15th District State Senator Jim Honeyford has been about the business of serving the public for a very long time...in education, law enforcement and politics.  He has a quiet easy going manner but his eye is always on the ball so

In a Senate press release, staffers put it this way, "If they had boots, murder hornets, apple maggots and African clawed frogs would be shaking in them at today’s news from the state Legislature. In a unanimous vote, the House of Representatives approved Sen. Jim Honeyford’s bill to extend the life of the Washington State Invasive Species Council and its mission to protect the state’s environment and economy from harmful nonnative plants, insects and animals."

The founding idea for the council was a five run to provide policy, planning, and coordination on how to a minimizing the effects of harmful invasive species.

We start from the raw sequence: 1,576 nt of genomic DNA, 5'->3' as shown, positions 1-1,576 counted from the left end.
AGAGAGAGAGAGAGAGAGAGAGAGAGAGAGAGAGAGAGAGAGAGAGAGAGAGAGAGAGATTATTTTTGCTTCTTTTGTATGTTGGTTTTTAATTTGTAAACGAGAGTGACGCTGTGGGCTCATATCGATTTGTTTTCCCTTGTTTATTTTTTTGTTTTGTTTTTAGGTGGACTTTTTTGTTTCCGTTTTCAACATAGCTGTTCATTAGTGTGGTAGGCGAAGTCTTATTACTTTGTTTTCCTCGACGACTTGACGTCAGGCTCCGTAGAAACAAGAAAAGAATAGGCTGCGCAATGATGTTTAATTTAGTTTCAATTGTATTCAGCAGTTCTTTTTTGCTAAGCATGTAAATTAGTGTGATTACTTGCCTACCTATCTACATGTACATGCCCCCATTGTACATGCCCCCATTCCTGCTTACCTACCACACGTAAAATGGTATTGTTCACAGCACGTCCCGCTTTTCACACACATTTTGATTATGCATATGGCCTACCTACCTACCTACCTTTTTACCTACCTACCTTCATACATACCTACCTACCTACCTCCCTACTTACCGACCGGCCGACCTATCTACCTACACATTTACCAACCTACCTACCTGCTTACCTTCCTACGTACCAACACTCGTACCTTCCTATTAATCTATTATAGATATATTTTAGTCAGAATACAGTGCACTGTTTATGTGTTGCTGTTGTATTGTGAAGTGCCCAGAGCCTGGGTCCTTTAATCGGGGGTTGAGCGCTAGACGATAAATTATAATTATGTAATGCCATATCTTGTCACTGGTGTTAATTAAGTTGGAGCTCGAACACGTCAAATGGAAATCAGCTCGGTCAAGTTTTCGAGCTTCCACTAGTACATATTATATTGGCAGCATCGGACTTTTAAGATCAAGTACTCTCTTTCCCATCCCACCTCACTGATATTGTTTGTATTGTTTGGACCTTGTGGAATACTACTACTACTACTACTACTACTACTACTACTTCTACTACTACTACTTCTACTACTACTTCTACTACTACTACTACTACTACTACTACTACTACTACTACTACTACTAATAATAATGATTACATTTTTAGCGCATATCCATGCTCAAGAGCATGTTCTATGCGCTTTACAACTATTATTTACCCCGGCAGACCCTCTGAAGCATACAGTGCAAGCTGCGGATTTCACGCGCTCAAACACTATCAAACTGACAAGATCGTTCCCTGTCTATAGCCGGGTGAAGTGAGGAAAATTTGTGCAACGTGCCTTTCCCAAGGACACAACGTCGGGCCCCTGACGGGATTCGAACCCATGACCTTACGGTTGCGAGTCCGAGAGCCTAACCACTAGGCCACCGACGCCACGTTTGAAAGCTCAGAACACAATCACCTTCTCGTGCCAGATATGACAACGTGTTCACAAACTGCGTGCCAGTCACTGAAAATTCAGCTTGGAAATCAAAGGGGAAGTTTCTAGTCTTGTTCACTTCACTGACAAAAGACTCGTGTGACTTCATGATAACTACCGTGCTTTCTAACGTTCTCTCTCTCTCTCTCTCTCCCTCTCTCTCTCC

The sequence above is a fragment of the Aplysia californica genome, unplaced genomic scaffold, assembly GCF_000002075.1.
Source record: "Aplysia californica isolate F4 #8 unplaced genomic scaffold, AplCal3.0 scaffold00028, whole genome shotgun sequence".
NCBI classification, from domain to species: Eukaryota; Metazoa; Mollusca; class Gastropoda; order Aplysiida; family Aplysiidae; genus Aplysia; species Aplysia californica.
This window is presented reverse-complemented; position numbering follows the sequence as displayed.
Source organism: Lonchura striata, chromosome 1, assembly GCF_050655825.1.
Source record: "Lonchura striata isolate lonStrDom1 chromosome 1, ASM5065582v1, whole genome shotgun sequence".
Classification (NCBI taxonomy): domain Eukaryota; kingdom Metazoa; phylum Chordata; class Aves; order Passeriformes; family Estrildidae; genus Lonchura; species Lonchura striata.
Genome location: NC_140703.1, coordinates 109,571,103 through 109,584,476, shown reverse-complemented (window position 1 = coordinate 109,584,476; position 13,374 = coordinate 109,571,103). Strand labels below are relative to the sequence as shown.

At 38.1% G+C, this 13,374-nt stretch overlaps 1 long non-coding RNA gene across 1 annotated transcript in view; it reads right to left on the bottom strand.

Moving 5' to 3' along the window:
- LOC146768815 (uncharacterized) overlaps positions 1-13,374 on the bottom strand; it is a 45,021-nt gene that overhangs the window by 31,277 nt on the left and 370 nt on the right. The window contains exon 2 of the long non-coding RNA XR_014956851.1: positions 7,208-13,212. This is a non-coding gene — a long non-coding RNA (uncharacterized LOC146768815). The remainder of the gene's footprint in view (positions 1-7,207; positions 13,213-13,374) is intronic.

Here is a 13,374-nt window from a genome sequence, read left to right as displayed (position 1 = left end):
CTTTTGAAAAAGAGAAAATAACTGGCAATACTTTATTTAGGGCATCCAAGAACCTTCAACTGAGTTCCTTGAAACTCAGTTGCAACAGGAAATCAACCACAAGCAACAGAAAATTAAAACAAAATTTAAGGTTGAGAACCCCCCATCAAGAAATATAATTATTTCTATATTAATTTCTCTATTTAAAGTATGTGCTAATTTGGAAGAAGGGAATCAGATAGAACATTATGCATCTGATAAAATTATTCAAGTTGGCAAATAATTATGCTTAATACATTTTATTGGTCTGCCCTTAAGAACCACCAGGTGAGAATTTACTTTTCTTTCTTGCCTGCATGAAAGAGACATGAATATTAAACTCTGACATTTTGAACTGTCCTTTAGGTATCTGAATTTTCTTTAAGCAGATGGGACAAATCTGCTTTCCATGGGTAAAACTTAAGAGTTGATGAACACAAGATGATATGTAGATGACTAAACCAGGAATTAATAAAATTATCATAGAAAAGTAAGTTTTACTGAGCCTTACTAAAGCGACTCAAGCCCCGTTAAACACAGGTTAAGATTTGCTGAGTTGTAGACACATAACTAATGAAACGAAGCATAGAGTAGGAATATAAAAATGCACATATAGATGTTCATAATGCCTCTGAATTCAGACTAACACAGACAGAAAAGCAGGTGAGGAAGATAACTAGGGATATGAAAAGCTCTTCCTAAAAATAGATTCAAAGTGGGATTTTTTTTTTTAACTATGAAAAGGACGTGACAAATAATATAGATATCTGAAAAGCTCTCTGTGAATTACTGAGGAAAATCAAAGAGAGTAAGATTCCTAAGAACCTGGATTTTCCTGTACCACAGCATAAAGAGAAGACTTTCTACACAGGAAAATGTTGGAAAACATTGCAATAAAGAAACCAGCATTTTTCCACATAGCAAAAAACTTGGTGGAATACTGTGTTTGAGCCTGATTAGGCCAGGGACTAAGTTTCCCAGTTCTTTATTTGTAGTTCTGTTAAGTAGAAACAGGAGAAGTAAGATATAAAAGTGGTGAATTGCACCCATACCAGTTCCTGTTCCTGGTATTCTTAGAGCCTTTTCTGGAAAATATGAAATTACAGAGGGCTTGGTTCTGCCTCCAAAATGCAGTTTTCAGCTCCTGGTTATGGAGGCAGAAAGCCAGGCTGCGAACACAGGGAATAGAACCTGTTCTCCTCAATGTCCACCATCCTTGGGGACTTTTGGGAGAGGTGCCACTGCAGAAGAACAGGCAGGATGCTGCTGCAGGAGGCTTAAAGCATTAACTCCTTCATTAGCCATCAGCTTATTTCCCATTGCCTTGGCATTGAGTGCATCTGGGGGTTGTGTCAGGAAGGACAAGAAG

The Council's website clarifies the problem: "Invasive species  are not native to Washington and were brought here by someone or something. Because they are new to this state, natural predators often don’t exist, allowing them to spread at alarming rates."    Most non-native species do more good than harm such as farm animals and crops.  However there is a handful of non-native species which do cause problems and they include plants, animals, insects or organisms that spread so quickly that they harm other wildlife.

One of the most recent invaders to Washington State is the highly publicized Murder Hornet discovered in Whatcom County.  Senator Honeyford cites the nasty, winged, six-legged bee killing beast as a prime example of why the Invasive Species Council is so critical to our state.

The Legislature initially intended for the council to disband at the end of 2011. Two extensions moved the end date to June 30, 2022. Under Honeyford's Senate Bill 5063, the expiration date of the Washington State Invasive Species Council and Invasive Species Council Account would be extended to June 30, 2032.

Invasive species extract a heavy price from ag producers.  Each year the United States experiences $137 billion in crop damage.   To find out more about exotic pests, visit the Washington Department of Agriculture’s Web site.